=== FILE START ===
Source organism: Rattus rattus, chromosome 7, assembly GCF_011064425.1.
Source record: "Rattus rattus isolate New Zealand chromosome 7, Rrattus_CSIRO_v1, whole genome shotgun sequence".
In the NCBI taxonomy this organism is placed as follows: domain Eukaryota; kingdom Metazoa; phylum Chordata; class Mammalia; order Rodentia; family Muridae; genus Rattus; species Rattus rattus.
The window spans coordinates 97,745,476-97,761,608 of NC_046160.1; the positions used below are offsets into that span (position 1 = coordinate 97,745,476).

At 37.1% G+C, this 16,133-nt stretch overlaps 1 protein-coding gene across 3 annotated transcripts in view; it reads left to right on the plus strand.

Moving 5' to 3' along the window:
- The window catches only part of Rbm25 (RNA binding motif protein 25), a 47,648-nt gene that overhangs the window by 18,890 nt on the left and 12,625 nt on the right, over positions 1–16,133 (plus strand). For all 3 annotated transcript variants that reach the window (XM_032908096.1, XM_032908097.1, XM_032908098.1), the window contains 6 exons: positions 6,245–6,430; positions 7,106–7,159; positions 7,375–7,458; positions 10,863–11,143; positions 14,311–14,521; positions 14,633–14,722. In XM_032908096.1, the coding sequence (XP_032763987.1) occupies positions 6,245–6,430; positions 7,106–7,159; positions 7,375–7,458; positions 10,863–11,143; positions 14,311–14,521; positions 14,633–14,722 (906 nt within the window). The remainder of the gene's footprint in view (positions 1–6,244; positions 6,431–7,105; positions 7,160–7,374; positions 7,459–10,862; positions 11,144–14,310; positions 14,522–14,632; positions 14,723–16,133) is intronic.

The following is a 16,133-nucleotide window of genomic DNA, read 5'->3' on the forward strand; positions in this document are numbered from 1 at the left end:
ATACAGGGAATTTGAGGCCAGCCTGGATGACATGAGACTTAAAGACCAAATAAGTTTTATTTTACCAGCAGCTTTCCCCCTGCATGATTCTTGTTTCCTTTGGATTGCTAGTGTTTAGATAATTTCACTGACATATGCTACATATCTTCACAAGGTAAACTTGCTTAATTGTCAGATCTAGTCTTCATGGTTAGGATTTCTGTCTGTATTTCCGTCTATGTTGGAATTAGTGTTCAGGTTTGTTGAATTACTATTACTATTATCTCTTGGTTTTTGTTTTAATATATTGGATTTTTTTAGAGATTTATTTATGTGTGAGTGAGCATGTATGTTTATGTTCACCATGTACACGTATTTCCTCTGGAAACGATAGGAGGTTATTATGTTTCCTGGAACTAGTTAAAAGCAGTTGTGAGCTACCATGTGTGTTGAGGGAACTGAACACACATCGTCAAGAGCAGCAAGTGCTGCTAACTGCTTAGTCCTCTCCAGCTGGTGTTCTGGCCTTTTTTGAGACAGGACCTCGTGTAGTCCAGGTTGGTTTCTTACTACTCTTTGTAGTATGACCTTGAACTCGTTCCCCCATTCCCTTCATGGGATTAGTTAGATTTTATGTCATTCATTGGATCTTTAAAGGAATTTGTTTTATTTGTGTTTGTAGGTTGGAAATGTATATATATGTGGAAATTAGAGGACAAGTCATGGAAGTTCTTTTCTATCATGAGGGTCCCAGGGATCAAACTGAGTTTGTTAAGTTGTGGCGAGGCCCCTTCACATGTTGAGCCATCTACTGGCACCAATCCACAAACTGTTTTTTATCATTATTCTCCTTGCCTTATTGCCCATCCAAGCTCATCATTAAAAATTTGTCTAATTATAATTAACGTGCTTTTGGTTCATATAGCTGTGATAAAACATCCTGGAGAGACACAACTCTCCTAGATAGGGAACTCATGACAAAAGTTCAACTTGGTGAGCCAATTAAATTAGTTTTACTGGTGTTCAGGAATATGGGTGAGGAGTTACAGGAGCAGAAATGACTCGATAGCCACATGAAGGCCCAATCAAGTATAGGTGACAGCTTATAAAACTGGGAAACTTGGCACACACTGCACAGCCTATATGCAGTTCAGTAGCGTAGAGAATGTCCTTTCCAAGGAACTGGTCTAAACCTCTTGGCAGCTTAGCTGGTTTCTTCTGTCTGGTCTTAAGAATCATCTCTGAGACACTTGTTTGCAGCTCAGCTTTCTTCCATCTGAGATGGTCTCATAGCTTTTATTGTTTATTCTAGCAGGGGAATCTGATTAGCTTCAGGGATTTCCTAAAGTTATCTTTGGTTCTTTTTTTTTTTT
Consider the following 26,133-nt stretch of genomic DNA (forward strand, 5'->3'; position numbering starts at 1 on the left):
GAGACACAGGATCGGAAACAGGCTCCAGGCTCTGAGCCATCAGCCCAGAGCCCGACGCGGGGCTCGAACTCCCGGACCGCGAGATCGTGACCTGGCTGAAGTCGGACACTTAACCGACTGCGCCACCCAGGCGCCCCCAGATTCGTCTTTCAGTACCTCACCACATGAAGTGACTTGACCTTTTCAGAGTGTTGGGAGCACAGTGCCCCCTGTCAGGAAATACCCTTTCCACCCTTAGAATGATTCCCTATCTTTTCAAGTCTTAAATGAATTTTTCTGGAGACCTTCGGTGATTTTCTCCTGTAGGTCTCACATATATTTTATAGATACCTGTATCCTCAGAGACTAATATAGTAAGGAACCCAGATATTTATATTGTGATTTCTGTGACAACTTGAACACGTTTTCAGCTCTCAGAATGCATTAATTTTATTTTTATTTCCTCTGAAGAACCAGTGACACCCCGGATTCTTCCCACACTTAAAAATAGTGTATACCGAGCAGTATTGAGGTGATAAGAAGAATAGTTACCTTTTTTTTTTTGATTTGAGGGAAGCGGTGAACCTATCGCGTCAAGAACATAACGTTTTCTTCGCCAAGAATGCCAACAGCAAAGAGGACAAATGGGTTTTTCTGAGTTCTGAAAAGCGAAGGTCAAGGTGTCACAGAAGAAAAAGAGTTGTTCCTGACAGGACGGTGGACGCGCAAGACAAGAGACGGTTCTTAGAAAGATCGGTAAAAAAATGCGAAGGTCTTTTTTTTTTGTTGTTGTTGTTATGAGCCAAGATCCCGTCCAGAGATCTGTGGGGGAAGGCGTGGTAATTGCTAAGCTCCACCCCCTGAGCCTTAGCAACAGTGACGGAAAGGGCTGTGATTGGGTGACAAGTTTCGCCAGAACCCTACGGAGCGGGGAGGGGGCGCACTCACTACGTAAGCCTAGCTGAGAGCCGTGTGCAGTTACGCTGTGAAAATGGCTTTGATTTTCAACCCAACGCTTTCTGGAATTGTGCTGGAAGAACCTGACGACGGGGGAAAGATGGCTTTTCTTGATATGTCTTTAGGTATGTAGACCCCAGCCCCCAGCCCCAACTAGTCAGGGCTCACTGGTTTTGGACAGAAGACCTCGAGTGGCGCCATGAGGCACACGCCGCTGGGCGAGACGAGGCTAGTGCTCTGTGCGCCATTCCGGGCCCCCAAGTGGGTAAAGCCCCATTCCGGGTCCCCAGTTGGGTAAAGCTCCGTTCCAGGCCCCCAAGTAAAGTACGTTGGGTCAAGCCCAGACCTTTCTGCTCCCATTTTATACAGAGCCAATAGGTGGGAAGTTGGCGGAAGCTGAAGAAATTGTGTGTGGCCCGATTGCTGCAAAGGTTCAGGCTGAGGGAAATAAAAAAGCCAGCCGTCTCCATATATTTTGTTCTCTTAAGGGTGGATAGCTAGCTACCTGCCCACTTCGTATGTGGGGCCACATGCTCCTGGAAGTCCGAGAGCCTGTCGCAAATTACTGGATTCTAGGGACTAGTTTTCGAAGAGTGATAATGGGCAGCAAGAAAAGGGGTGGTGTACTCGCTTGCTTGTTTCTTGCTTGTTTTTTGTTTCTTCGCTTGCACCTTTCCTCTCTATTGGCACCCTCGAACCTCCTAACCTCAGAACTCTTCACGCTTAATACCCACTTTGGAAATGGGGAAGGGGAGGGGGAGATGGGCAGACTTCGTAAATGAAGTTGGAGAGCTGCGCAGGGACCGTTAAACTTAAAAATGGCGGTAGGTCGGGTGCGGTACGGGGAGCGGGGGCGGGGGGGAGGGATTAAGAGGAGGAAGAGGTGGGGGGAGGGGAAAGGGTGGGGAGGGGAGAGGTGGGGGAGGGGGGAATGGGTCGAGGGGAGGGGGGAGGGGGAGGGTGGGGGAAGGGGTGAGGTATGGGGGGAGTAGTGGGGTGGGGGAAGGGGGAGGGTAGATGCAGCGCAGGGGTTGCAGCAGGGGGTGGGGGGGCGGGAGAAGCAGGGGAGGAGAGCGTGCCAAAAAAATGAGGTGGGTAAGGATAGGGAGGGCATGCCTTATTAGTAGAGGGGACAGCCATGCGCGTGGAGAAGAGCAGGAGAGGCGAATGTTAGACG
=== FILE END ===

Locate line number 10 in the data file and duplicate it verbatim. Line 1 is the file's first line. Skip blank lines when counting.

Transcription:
Consider the following 26,133-nt stretch of genomic DNA (forward strand, 5'->3'; position numbering starts at 1 on the left):